IMANA VOLUNTEER STORIES
From the South Side of Chicago to Cox’s Bazaar: Two Chicago Doctors Traveled Across the World to Help Others
April 17th, 2019
Chicago – Drs. Geetha Govindarajan and Nadia Momin dedicate their careers mainly to helping others, working as providers at FriendHealth, a federally qualified health center on the South Side of Chicago. There, they provide quality care to the local medically underserved population. Dr. Govindarajan, an internal medicine physician, and Dr. Momin, a family practice physician, used vacation time to head across the globe to Bangladesh and help Rohingya refugees back in early February.
Dr. Govindarajan had worked in medical relief before with other organizations in Haiti and Ethiopia. She also goes to India regularly to do mobile outreach in villages and provide specialty care. Dr. Momin had done medical relief in Honduras, Cameroon, Guyana, and Haiti.
“It is hard to break away from our work, but we both wanted to do something,” said Dr. Govindarajan. Through word of mouth, they chose to go through IMANA Medical Relief (IMR). She also had a friend familiar with Cox’s Bazaar, where the Rohingya camps are located. “The assistance preparing for the mission helped guide us. The booklet they sent was very well-done, impressive, and helpful.” From a volunteering perspective, things were very well-organized.
They did plenty of research on the Rohingya crisis. “I didn’t know much about the history and issue in the region beforehand, and was my first time working with refugees,” said Dr. Govindarajan. Even though she had prepared for it mentally, no amount of reading could have prepared them for what met their eyes in those camps.
Dr. Govindarajan treats a Rohingya refugee.
Dr. Govindarajan actively journaled to make sense of her experiences. “To think these Rohingyas had identities: homes, went to schools, had jobs, and then one day they are uprooted, land in a new country with no identity and face an uncertain future in a camp with limited amenities. My heart skipped a beat each time I thought of it.”
The patients communicated their symptoms mostly in Rohingya, which was ably and professionally translated by the young translators that worked with IMANA, but sometimes words failed as they took to non-verbal cues of crying and long periods of silence. As the doctors wondered about their impact, gentle reminders in the form of patient encounters where diagnoses made helped avert long-term sequeale brought solace to the question of why they were there. They learned about the collective struggle of Rohingyas through the stories the translators shared, and young patients who were eager to speak and share poems. The translators also taught them how to write words in Rohingya script.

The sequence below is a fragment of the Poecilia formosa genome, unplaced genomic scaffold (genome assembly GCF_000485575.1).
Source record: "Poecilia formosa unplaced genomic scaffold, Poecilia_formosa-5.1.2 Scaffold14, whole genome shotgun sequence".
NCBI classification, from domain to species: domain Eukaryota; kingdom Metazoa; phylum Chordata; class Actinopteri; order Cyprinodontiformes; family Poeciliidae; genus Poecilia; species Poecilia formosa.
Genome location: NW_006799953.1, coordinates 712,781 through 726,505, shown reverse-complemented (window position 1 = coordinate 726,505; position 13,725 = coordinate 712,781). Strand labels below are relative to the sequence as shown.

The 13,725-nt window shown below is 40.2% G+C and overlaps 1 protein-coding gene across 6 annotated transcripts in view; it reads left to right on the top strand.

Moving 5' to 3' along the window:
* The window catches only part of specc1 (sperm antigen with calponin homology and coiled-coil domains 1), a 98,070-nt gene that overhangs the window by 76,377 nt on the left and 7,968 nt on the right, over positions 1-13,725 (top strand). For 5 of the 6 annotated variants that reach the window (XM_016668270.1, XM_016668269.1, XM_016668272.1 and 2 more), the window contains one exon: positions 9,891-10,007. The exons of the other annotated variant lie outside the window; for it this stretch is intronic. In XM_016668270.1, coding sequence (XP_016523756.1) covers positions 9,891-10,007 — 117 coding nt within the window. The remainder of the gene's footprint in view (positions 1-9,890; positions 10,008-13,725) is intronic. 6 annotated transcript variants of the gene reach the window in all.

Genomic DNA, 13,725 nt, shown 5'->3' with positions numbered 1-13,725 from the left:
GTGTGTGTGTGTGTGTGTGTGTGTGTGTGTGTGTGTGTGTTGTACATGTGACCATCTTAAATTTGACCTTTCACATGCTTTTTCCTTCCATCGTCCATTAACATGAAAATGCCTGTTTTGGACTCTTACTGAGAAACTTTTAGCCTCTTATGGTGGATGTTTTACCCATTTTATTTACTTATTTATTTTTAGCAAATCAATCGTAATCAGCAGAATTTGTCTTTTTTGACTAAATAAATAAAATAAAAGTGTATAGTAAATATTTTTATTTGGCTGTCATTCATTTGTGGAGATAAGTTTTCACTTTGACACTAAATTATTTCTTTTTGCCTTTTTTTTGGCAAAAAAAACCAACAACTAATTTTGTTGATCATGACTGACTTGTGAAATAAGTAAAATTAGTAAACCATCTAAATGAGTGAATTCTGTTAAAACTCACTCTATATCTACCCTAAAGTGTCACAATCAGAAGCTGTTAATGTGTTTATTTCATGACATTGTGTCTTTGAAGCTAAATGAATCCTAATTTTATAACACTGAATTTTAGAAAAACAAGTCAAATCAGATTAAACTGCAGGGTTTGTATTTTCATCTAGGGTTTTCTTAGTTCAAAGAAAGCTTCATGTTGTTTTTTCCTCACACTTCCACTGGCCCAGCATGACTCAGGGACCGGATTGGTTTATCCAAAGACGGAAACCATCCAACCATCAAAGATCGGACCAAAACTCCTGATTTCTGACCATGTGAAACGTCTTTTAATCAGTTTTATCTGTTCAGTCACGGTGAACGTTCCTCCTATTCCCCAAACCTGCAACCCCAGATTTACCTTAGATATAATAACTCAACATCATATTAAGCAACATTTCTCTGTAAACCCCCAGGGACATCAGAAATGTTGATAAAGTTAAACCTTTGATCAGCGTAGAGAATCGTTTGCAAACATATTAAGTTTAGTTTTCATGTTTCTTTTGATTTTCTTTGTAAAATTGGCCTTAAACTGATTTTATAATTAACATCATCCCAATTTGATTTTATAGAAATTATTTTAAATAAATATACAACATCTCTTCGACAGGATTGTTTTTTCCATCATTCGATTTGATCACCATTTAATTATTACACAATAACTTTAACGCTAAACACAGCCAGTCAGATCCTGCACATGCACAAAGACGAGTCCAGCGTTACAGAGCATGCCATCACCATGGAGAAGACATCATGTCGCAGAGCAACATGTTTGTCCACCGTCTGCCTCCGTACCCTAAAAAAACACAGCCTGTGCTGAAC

“We left camp the first day feeling like we were not doing enough,” said Dr. Momin. “Were we making an impact?” They had a conversation on this and decided that to compensate for the language barriers, they would go beyond focusing on the symptoms and complaints and do full head-to-toe exams on each patient: heart, lungs, feet, eyes, mouth, etc., and that way, they’d have more of a physical connection. “We’re here for you even though we can’t speak the language; through touch we communicate.”
“A lot of patients’ mental health issues were left undiscussed. There is a stigma,” said Dr. Momin. “You could tell they had something going on but couldn’t share.”
“’What impact did I have on these patients?’ constantly runs through your head,” said Dr. Govindarajan.
“Sometimes, all I could offer at times was a listening ear- I let them speak or cry by creating a safe space, and hoped that healing happened in that one-way exchange. As we closed the camp, we offered our gratitude to the team that had allowed us to serve alongside them. One of the young Rohingya translators spontaneously stood up and spoke in broken Hindi and English, a language we could understand:
‘I am thankful to Allah that you flew around the world to be with us and serve our community. Thanks for not forgetting about us. I pray for yours and our well-being to the merciful Allah.’”
Dr. Momin treats a Rohingya woman.
It was an emotional moment for the entire team that had worked hand-in-hand for the week as they took in his words in silence, fighting their tears and reveling in an indelible bond that had formed unbeknownst to them.
The doctors and local translation team.
This mission not only functioned as an opportunity to help others but also renewed why the Chicago doctors went into medicine. “I feel blessed to have gone,” said Dr. Govindarajan.
“This brought a whole different perspective. Even though we serve an underserved population here in Chicago, it’s still so easy to get resources like imaging, labs, etc.,” said Dr. Momin. “Being underserved here is nothing like over there.” They shared photos of the mission with photos and staff when they returned. “It was an eye opener for them. We’re so lucky at the end of the day — we don’t have to worry about running water, shelter and food.”
Drs. Govindarajan (left) and Momin (right)
Drs. Govindarajan and Momin are already exploring ways to give back even more to the less fortunate.